If you thought the word "multiplayer" was a good way of describing the thing you do when you play a video game with friends, please consider the word "together."
That's the option you'll get in the new 3DS game Kid Icarus: Uprising if you choose not to play the game's Solo mode.
"Together" is pretty good. It feels warm. It's welcoming. These are not the kind of adjectives I usually associate with multiplayer games, especially online multiplayer game, which Kid Icarus offers.
"Together" isn't an instant winner, though, because it's less descriptive than "multiplayer". You might read the word and think: "Together" doing what?
But what "Together" lacks, "Nearby" and "Far Away" perfect. These two terms are what you see after you choose to start a multiplayer—I mean, "together"—session. They take the place of "Wireless" and "Wi-Fi," which are customary terms for either playing a 3DS game against people in the same room who also have a 3DS and playing a 3DS game over the Internet against people who have a 3DS. The old terms are jargon-y and, perhaps, technically redundant. The "Nearby" and "Far Away" terms also displace the horrible nomenclature of "Ad-Hoc" and "Infrastructure" that Nintendo rival Sony has championed.
I've never seen these terms before. I now prefer them.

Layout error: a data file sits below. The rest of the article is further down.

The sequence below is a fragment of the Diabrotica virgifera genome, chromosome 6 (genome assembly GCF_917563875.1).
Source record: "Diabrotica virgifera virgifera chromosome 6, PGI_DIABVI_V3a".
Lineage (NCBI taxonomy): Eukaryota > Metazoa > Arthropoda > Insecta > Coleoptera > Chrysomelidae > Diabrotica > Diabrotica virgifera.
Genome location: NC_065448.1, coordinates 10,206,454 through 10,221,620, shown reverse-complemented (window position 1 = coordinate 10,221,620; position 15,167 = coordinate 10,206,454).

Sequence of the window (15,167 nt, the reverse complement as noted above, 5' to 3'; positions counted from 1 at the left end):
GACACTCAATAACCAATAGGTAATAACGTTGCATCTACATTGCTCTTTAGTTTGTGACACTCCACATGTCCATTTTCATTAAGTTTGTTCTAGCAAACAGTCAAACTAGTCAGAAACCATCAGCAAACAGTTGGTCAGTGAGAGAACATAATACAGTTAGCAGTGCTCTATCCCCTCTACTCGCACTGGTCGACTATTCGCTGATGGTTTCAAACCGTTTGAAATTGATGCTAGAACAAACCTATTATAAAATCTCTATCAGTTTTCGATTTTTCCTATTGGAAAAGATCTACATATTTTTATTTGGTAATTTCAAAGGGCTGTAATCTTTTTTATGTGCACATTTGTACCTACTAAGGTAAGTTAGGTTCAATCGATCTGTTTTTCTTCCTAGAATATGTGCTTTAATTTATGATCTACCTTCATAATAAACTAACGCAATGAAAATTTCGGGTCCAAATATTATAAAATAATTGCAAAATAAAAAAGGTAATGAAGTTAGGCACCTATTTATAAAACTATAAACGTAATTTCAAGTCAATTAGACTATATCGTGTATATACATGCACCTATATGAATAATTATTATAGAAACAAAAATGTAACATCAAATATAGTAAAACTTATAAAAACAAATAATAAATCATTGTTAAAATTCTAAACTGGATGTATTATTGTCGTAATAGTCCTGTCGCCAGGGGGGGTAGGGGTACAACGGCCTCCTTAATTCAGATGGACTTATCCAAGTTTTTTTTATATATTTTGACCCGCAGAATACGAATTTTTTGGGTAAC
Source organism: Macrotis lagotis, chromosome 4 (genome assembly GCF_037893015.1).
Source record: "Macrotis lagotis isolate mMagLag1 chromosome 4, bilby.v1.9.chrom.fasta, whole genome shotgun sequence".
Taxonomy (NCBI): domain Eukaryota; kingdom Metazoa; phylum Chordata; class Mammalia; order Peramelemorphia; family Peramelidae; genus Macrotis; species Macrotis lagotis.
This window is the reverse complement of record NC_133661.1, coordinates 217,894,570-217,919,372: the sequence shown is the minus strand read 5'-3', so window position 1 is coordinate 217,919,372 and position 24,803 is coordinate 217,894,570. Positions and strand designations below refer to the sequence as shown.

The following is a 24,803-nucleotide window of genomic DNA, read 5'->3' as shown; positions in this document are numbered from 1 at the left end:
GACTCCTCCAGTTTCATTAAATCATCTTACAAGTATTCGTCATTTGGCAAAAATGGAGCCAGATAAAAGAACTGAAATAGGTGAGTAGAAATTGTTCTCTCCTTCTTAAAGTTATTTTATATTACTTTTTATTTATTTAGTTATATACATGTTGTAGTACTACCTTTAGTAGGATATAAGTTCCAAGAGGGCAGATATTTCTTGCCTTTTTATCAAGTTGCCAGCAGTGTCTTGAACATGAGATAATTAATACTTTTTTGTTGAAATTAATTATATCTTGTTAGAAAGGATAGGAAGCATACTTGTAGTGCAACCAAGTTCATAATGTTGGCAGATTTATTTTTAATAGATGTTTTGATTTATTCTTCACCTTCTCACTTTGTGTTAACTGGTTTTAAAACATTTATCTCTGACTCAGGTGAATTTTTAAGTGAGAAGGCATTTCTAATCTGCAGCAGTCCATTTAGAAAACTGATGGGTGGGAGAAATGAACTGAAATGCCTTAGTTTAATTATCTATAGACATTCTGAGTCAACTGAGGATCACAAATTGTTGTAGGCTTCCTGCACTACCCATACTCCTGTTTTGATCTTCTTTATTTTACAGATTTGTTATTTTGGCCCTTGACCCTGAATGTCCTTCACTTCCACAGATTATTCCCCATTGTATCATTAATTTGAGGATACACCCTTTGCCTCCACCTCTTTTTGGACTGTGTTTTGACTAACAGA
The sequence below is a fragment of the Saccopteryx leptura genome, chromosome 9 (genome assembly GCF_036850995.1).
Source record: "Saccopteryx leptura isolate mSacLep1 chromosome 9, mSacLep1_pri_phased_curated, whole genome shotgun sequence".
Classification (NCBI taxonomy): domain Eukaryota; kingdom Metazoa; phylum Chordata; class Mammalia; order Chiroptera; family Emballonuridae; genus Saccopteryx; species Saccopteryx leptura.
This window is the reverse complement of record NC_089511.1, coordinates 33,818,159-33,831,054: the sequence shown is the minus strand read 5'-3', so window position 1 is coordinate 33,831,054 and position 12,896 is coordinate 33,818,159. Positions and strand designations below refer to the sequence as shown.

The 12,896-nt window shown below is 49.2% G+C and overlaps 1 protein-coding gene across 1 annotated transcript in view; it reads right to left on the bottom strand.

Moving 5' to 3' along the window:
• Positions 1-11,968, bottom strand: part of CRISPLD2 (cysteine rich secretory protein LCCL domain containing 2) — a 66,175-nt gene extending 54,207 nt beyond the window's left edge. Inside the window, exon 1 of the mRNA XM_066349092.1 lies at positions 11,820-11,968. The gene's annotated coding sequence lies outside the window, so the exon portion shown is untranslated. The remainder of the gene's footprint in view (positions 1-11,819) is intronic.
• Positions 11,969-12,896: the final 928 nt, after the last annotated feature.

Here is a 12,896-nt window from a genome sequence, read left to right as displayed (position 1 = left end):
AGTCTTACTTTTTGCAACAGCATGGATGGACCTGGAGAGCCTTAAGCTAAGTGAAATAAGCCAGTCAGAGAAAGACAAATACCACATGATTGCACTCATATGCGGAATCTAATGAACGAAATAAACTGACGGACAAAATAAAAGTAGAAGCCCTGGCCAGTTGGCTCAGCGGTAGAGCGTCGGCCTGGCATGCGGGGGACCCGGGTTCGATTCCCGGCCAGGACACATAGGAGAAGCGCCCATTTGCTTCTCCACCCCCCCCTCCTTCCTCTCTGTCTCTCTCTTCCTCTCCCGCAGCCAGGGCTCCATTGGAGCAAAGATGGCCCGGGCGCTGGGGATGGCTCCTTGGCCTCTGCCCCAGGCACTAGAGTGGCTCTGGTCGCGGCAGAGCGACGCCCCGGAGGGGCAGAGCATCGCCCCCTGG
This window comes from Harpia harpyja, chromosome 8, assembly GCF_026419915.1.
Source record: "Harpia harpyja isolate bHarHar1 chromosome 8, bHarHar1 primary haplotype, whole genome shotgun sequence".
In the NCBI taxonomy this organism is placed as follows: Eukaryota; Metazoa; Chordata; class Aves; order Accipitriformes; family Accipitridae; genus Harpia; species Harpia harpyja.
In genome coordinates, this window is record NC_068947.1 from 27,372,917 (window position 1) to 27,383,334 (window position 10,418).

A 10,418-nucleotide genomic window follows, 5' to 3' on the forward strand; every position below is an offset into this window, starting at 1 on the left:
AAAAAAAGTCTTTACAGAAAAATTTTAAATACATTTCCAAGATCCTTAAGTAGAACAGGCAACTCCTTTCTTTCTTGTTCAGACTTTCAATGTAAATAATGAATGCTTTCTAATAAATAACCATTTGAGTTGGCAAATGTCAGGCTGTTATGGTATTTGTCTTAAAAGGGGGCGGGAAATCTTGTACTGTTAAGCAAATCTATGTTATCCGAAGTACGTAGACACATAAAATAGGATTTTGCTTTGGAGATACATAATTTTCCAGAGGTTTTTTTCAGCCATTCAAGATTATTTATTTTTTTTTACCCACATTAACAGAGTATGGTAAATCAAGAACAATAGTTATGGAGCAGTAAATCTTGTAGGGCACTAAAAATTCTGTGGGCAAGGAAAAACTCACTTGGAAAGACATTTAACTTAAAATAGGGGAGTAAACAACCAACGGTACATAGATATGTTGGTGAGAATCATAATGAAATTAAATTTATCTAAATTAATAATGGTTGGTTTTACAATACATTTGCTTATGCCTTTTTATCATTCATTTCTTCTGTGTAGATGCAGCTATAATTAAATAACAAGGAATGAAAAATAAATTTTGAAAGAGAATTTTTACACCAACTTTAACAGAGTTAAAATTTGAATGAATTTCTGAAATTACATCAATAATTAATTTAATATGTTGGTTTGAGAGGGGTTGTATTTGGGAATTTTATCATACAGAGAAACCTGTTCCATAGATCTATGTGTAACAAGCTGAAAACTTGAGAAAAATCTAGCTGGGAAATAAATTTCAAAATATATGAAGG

I think Nintendo is on to something. A half-decade ago, Nintendo recognized that many people were too intimidated to play video games. They looked at game controllers and the people they considered to be gamers and were scared off. It wasn't for them. Nintendo made and marketed the friendly Wii to change that. Within gaming, I think there is a similar divide between those who enjoy multiplayer gaming and those who look at multiplayer, particularly online multiplayer the same way those pre-Wii people did. Online multiplayer is daunting and off-putting.
Some Nintendo-style re-branding of multiplayer gaming could be a wonderful thing. That could be what these words do, though, I should note that this may well be a one-off.
Nintendo sometimes takes lumps for over-simplifying technical things for its customers. This is a company that would rather tell you how many "blocks" of memory you have left in your 3DS or Wii than how many MegaBytes, the implication being that such a technical term would either scare you off or tell you too much.
I won't condemn them here.
If this is the start of something, Nintendo might, just slightly, help turn multiplayer gaming into a part of gaming that feels a little less off-putting to so many players. It could, corny and possibly intentionally as it sounds, bring more gamers "together."
I've asked Nintendo if they can share more insight about their fine new words. If they have more to share, I'll let you know.